Nevertheless, I believe that there are many people in this country who still have a vision of the Malaysia that was intended to be, and that could still be. This mostly silent majority must speak up, in whichever voice suits them best, and show the leaders and judiciary that their failure in fulfilling their sworn duties towards the people is unacceptable. I echo the call of the Christian Federation of Malaysia (CFM) for the people to ‘push harder for personal and institutional changes that will transform the country into a more tolerant and caring society’ so that religious extremism and racial polarisation will cease to exist in this country. We need not look further than to our closest neighbor Indonesia for inspiration. Joko Widodo, the new President of the world’s most populous Muslim country recently declared with full conviction, without fear or favour, that ‘When all is said and done, Indonesia is a secular country which protects freedom of religion and expression. Everyone must work to protect this. This is the only way to guarantee our future.’ This is the sort of leadership Malaysians need now, more than ever. Let us all do our part to bring about the change that will restore the real peace and harmony we all crave for Malaysia.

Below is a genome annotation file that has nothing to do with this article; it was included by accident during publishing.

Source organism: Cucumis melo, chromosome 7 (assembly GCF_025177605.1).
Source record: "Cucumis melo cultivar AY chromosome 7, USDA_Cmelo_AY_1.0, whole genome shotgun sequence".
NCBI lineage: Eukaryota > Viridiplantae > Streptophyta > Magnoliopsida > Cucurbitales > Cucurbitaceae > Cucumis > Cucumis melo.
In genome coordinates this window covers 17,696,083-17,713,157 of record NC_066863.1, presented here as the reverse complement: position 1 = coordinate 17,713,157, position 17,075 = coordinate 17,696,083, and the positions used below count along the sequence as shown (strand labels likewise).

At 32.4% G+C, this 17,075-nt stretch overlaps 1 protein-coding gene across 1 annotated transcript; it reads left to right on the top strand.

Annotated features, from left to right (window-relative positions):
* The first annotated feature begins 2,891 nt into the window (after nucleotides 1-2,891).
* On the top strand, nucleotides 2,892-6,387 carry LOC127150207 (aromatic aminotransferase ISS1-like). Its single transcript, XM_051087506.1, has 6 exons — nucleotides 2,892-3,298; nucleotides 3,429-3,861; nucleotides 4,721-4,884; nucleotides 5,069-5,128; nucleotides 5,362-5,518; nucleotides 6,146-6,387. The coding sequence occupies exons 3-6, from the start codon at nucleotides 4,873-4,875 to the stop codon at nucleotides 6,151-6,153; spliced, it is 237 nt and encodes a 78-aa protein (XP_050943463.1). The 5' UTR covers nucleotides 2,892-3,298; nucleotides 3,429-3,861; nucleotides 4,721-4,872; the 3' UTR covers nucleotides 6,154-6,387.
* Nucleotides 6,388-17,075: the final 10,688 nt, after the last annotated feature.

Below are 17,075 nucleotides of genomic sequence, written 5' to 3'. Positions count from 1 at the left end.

We wish our fellow citizens in Peninsula Malaysia a happy 57th Merdeka celebration on 31 August 2014.

Chairman, PKR Sarawak

Saturday, August 30, 2014

Raising a family of true Malaysians – Mohamad Tajuddin Mohamad Rasdi

Published: 27 August 2014
In many senses, it seems funny that Malaysians, particularly the Malays, find great difficulty in the idea of a united, harmonious and happy Malaysia. I am a Malay. All my Malay friends at UTM and other universities and all my relatives and that of my wife are… racist.